Beware of loose Lead Screw Nut fasteners


#1

So I noticed that round features weren’t turning out round. I also noticed that the inner fill regions weren’t extending out to the outer rim. I thought my X-axis has got play. Sure enough I tried moving the axis back and forth with just a small amount of force and there was play. I looked in to where the lead screw nut is and could see that the two screws that hold it to the carriage were loose!!! So I took off the end cap and it was easy enough to tighten the screws down. Seems like they should be secured with loc-tite. Picture of it enclosed.


SnapMaker Tips n Tools
#2

i have noticed that printing a square result in the diagonal distance not being equal. I printed a 100x100mm (with inner dimension of 90x90mm) square frame and measured the the inner diagonal I expected the diagonals should be the same around 127.27mm one was about 127.4 and the other 125.7.
could this be caused by a loose screws. What else could be wrong


#3

As I assemble mine this evening, I intend to check every screw for Loctite and add it if it’s not there…or even add it if it is there.


#4

The other thing that ought to be done is a square used to make sure the axes are truly perpendicular. That would cause the square part to be off if not true.


#5

Ideally, cheating the holes the same direction should get you perpendicularity. That’s what I did.

Two of the three linear modules had loose screws holding the lead screw retainer/guide. I Loctited those, the end cap screws, and the dust guard screws on all three modules.


#6

Hmm. How loose were they? I did send Rainie a personal email pointing out the loose screws. Seems like QC needs a kick in their SnapButt. :wink:


#7

They were barely in all the way. It took almost no effort to turn them.


#8

Hi all,

I am new to the Snapmaker and jumped in on the Kickstarter for an A350 a few months back.

I found a good deal a bit over a month ago on the earlier version and couldn’t wait. It had been put together but only had diagnostic run.

I was doing great till this week when I noticed over a 25 hour print run that some of the circles were coming out as ovals and some of the perpendicular drafts were not bonding together and had some gaps. While trying to troubleshoot the issue the linear module set to the Y-axis stopped working. I found the source of both my printing problem and the stopping work of the Y-axis - the bolts holding the shuttle/mounting plate to the plastic riders on the shaft had come off.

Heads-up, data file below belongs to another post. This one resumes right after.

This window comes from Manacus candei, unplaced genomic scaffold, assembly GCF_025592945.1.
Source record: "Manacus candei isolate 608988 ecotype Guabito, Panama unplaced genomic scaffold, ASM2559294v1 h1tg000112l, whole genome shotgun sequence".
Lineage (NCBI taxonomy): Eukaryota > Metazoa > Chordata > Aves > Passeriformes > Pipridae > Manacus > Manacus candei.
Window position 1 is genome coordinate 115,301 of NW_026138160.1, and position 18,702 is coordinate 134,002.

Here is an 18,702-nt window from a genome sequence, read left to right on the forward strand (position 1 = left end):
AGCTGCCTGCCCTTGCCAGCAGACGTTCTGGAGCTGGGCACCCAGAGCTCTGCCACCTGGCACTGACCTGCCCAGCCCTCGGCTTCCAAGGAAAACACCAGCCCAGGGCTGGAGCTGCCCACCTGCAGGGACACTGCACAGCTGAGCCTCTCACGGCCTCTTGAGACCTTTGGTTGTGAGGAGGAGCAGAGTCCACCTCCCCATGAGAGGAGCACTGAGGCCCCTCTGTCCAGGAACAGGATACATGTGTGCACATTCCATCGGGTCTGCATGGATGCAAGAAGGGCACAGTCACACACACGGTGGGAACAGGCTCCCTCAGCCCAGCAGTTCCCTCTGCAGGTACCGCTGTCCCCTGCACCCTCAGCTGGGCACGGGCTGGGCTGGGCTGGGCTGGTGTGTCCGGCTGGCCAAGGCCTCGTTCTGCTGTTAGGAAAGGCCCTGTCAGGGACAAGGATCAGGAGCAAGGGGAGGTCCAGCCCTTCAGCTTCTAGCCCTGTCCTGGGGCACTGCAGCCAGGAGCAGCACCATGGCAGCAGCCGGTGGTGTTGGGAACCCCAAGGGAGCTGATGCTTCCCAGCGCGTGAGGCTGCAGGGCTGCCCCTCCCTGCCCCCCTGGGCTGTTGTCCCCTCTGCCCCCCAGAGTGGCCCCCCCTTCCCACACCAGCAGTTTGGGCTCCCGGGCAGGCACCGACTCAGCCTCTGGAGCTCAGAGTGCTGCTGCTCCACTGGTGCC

My question is - is there a way to reattach the guide to the shuttle? It appears I’d have to reassemble it while the two guilds and interior spring are on the shaft but it looks to be impossible due the flat sides of the guides that need to nestled inside the shuttle. If I put the assembly together while is is not on the shaft I see noway to be the assembly to the correct position on the shaft where it won’t be off from where it should.

Am I at a point where I have to purchase a new linear module? I only see the extended Z linear modules for sale on the website. Maybe a good excuse to buy one and convert the one I am using currently for the Z-axis to take over duties for the Y-axis.

A little annoyed that basically a new unit with only about 40 hours of use had this problem already, but from some of the other posts in the forum it appears I am not the only one that has had to deal with a similar problem.

Thanks for any help or advice.


#9

I figured out the answer to my problem. It is possible to re-attach the platform/attachment shuttle (if I have the term wrong please correct me) to its guides, springs and them to the linear module shaft.

If anyone needs details or recommends they be posted, I can write them up.

I checked the other linear modules and all the screws were loose from at least a half turn and most were a full turn or more.

Does anyone check the lead screws regularly? I don’t know whether to attribute it to a manufacturing/assembly defect or if it is a parts and/or design issue. To be safe, I’ll be check in another 50 hours of operation to see where they are just in case.